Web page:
The Indigenous Science Experience, and How to Commemorate ItAugust 21, 2014
In 1611, Johannes Kepler came up with the laws of planetary motion. But he had nothing to verify his theory. He was in the midst of a scientific revolution, where his contribution would make him one of the key figures of that period. It would take four hundred years before these scientific laws were proven right. The Germany astronomer might not have foreseen the computer, but he would have wished for one back then.
Science goes back to the dawn of time. Yes, Virginia, we're talking about the aborigines. Contrary to the assumption of many, these people do rely on scientific laws. But they don't need to have the same predicament as Kepler's.
Expansion in the name of science
Renaissance was not only a renewed interest in Hellenism, but also looking at things on a different light. Religion, superstition, and fear, prevalent during the Middle Age, were replaced with reason and knowledge. The likes of Nicolaus Copernicus multiplied during this period. It coincided with the Age of Discovery.
New lands, far and away from Europe, were conquered in the name of religion. But it was Western Science that subdued the people living in these places, proclaiming the superiority of white men. This was the case with the aborigines, whom the first Europeans who have set foot in Oz didn't have a favourable first impression. How wrong they were. Galileo Galilei insisted that the moon had nothing to do with tides. The Yolngu people, living in north eastern Arnhem Land in the Northern Territory, thought otherwise. It took some time to prove the native of Florence wrong, but better late than never.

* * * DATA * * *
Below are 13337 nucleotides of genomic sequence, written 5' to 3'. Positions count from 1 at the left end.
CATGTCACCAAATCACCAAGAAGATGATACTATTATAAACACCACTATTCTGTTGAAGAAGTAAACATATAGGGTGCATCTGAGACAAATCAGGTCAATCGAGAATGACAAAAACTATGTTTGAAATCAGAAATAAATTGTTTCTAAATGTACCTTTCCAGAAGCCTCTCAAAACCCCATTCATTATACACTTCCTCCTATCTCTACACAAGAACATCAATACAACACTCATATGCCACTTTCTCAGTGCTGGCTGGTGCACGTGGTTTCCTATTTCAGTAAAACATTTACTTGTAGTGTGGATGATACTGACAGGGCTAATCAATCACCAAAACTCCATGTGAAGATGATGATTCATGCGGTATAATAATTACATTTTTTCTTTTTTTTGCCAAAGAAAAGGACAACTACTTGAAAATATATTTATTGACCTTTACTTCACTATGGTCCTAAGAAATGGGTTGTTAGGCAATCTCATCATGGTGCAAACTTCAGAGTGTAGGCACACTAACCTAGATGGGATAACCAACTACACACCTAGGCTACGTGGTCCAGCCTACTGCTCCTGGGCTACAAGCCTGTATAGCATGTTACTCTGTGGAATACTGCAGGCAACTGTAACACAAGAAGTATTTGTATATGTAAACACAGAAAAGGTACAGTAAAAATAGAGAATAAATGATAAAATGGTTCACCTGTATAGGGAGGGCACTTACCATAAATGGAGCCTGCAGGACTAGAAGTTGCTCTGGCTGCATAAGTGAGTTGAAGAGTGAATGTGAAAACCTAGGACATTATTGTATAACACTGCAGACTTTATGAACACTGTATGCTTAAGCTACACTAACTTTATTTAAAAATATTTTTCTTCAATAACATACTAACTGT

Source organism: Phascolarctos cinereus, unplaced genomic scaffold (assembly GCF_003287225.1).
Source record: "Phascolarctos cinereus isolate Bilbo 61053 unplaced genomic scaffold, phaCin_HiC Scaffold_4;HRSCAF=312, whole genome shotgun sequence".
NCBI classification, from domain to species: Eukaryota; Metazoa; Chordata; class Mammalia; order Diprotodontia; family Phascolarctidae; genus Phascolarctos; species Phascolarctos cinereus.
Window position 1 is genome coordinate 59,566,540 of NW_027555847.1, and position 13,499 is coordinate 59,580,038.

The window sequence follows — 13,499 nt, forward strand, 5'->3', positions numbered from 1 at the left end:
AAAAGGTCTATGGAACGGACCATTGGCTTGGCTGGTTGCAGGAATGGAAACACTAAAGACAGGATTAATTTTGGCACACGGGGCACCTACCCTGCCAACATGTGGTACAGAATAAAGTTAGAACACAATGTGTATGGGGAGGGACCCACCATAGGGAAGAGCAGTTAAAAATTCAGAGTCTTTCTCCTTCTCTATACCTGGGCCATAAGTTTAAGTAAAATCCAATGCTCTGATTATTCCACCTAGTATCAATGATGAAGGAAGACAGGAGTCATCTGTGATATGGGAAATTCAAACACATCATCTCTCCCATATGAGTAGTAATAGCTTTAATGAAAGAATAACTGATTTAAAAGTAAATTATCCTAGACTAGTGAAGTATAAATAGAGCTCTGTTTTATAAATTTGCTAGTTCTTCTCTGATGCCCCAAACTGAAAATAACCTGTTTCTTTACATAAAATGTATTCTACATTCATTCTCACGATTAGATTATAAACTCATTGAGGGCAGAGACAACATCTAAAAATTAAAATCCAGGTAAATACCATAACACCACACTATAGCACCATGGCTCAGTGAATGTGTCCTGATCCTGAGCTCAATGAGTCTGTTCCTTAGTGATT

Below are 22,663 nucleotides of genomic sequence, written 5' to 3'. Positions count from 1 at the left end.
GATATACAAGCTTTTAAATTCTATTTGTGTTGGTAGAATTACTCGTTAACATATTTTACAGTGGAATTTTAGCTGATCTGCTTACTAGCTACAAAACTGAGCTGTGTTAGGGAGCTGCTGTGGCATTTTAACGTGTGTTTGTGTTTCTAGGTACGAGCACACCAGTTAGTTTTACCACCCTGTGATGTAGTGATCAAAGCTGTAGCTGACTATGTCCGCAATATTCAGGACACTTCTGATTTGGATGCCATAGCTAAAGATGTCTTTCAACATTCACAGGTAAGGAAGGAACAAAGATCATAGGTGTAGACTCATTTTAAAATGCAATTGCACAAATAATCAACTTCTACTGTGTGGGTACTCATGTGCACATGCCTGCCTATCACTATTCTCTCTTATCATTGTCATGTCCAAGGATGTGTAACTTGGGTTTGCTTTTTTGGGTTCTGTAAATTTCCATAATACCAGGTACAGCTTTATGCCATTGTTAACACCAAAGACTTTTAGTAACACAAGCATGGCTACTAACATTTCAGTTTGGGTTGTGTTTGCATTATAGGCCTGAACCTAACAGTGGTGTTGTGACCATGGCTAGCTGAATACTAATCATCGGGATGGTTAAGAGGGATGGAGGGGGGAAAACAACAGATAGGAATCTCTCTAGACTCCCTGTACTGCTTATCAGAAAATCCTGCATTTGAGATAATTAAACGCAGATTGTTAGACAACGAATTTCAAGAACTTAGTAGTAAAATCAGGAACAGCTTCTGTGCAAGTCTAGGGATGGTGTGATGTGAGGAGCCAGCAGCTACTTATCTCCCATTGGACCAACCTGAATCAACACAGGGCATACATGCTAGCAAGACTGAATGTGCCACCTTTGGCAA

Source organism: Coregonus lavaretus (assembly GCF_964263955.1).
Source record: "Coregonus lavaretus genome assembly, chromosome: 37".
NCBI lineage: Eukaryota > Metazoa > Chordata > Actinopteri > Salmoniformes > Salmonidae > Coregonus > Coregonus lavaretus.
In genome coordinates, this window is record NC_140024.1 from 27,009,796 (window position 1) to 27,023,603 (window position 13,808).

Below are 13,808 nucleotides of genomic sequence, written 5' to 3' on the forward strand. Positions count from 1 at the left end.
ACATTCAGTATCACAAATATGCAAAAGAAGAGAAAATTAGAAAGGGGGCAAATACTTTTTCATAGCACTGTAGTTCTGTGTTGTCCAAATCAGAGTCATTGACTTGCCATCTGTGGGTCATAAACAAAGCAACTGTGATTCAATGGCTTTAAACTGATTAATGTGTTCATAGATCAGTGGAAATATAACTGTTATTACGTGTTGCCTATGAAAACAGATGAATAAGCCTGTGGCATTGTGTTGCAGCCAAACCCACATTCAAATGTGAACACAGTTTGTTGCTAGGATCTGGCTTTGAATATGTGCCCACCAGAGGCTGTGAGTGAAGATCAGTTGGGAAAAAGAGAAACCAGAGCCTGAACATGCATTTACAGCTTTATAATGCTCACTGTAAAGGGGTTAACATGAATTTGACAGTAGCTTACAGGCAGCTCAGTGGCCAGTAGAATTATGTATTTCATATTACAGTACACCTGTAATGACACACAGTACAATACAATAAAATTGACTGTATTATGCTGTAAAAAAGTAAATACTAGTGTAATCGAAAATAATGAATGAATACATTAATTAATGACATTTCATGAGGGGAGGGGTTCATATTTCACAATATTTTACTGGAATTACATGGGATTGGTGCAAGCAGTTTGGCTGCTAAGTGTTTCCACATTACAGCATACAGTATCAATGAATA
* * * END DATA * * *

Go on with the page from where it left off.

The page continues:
The truth is the aborigines is way ahead of their Western counterpart. They only need to be perceptive to nature. (It was proven that they found a way to turn arid lands into fertile soils, only to be destroyed by intensive agriculture.) Colonisation deprived them of recognition in this field. (Better late than never.)
Time to have fun
Commemorating the Indigenous Science Experience need not be political. Adults and children gather on the fourth Saturday of August, learning what the aborigines have done these last few centuries. There's more to bush medicine, as the name suggests. Native animals are not mere eye candy. One can lean about science and mathematics by looking at a parched land.
"Science often gets dressed up as a something that is purely intellectual, but it’s actually really hands-on," Macquarie University Research Officer David Harrington said. "By looking at how Aboriginal peoples use navigation, fire and earth as tools, we gain a better appreciation of how important science is to our day-to-day lives."
Knowing more about pre-European contact Aboriginal culture isn't meant to make us understand our history better. It's also an acknowledgement of their intellectual achievements, even if it sounds patronising. Who knows, there may be something about their hunting practice that may be helpful in knowing how the ecosystem works.
So come one, come all.
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